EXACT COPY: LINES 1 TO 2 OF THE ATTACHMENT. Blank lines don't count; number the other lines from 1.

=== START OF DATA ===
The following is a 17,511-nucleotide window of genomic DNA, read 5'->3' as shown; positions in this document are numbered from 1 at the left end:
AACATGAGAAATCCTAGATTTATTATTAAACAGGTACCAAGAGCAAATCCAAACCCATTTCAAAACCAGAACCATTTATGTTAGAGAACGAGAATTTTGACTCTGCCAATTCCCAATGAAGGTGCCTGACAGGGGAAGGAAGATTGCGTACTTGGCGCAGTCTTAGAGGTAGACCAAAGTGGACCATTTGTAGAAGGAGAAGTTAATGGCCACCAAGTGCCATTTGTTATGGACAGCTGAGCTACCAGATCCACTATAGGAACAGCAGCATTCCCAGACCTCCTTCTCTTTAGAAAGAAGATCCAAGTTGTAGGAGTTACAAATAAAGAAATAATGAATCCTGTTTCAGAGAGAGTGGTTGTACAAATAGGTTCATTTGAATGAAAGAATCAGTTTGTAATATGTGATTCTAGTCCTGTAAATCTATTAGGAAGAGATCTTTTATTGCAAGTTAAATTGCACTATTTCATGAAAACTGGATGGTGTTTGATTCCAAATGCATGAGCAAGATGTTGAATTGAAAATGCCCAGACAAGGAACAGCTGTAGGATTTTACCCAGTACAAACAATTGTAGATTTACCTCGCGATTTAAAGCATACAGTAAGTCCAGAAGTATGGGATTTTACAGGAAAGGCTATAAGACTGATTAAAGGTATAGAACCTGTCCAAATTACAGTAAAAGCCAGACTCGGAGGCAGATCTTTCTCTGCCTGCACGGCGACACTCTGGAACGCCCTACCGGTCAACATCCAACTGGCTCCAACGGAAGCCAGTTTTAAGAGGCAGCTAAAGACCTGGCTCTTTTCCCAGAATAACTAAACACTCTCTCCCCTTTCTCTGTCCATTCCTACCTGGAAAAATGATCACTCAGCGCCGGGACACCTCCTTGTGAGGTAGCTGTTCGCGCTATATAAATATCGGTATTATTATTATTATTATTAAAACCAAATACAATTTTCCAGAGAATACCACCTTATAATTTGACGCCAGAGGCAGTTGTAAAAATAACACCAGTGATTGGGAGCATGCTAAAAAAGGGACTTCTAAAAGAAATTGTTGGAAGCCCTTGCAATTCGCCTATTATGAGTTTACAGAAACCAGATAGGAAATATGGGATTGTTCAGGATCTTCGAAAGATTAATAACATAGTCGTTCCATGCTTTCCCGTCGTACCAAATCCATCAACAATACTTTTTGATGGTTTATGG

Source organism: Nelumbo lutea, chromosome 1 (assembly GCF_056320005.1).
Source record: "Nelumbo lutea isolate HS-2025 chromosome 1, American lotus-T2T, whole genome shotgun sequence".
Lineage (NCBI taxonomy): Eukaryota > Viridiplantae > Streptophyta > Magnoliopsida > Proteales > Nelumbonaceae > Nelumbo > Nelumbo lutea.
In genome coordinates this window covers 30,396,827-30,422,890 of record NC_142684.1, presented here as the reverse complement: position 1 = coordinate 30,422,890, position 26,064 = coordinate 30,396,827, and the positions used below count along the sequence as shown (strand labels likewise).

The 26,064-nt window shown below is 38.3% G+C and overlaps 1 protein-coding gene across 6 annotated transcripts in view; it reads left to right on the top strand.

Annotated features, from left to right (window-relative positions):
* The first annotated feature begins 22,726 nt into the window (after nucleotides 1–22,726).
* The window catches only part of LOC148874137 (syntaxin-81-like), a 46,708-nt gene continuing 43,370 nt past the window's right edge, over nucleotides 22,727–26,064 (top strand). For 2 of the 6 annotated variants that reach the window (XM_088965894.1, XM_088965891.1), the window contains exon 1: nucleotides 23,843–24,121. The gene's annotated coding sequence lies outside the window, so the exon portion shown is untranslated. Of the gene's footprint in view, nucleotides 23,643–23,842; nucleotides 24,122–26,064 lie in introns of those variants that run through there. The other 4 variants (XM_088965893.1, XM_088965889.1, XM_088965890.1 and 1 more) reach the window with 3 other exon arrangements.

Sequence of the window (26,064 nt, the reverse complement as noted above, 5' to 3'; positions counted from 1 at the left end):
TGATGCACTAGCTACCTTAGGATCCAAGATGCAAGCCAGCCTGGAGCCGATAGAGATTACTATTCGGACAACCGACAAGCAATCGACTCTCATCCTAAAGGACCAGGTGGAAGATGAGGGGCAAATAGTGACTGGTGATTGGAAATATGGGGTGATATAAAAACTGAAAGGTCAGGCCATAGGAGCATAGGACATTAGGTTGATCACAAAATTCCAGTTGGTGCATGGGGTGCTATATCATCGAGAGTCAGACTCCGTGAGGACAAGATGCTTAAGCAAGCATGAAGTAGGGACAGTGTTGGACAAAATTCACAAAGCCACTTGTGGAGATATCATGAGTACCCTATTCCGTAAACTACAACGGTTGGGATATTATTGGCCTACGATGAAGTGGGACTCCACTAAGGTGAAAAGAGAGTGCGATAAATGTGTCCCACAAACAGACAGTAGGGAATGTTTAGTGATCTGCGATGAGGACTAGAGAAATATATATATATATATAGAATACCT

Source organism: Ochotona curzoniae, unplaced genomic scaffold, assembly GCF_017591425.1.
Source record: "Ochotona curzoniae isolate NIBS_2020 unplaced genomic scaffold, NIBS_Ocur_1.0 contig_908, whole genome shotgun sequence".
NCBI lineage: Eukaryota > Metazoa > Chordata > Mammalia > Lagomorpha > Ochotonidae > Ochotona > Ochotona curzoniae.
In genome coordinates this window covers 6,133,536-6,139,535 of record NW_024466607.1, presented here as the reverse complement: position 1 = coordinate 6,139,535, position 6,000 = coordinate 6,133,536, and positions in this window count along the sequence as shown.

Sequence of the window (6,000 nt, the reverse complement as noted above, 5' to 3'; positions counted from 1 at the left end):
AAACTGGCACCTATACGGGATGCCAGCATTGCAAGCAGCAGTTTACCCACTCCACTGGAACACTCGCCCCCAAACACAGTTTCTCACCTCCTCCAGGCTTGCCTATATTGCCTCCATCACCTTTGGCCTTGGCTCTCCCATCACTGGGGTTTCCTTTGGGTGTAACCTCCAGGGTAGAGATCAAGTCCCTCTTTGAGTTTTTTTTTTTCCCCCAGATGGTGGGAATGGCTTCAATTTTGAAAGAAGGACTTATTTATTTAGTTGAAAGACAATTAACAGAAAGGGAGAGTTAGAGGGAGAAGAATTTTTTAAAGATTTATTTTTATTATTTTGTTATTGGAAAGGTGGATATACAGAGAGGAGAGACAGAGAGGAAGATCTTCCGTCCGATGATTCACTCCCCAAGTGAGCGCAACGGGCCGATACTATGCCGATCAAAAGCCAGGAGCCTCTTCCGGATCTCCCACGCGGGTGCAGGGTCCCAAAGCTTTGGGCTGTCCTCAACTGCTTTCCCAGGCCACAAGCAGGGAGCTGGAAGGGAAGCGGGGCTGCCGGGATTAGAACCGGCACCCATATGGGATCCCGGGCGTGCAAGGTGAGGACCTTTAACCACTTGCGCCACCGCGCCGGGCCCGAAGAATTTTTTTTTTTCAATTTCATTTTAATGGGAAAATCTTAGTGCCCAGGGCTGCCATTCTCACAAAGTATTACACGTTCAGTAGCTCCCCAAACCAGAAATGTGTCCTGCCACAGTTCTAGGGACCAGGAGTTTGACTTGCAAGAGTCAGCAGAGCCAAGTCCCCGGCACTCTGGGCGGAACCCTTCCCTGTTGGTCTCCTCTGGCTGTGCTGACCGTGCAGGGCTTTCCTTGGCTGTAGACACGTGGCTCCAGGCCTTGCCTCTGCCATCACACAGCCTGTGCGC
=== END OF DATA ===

The following is a 17,511-nucleotide window of genomic DNA, read 5'->3' as shown; positions in this document are numbered from 1 at the left end:
AACATGAGAAATCCTAGATTTATTATTAAACAGGTACCAAGAGCAAATCCAAACCCATTTCAAAACCAGAACCATTTATGTTAGAGAACGAGAATTTTGACTCTGCCAATTCCCAATGAAGGTGCCTGACAGGGGAAGGAAGATTGCGTACTTGGCGCAGTCTTAGAGGTAGACCAAAGTGGACCATTTGTAGAAGGAGAAGTTAATGGCCACCAAGTGCCATTTGTTATGGACAGCTGAGCTACCAGATCCACTATAGGAACAGCAGCATTCCCAGACCTCCTTCTCTTTAGAAAGAAGATCCAAGTTGTAGGAGTTACAAATAAAGAAATAATGAATCCTGTTTCAGAGAGAGTGGTTGTACAAATAGGTTCATTTGAATGAAAGAATCAGTTTGTAATATGTGATTCTAGTCCTGTAAATCTATTAGGAAGAGATCTTTTATTGCAAGTTAAATTGCACTATTTCATGAAAACTGGATGGTGTTTGATTCCAAATGCATGAGCAAGATGTTGAATTGAAAATGCCCAGACAAGGAACAGCTGTAGGATTTTACCCAGTACAAACAATTGTAGATTTACCTCGCGATTTAAAGCATACAGTAAGTCCAGAAGTATGGGATTTTACAGGAAAGGCTATAAGACTGATTAAAGGTATAGAACCTGTCCAAATTACAGTAAAAGCCAGACTCGGAGGCAGATCTTTCTCTGCCTGCACGGCGACACTCTGGAACGCCCTACCGGTCAACATCCAACTGGCTCCAACGGAAGCCAGTTTTAAGAGGCAGCTAAAGACCTGGCTCTTTTCCCAGAATAACTAAACACTCTCTCCCCTTTCTCTGTCCATTCCTACCTGGAAAAATGATCACTCAGCGCCGGGACACCTCCTTGTGAGGTAGCTGTTCGCGCTATATAAATATCGGTATTATTATTATTATTATTAAAACCAAATACAATTTTCCAGAGAATACCACCTTATAATTTGACGCCAGAGGCAGTTGTAAAAATAACACCAGTGATTGGGAGCATGCTAAAAAAGGGACTTCTAAAAGAAATTGTTGGAAGCCCTTGCAATTCGCCTATTATGAGTTTACAGAAACCAGATAGGAAATATGGGATTGTTCAGGATCTTCGAAAGATTAATAACATAGTCGTTCCATGCTTTCCCGTCGTACCAAATCCATCAACAATACTTTTTGATGGTTTATGG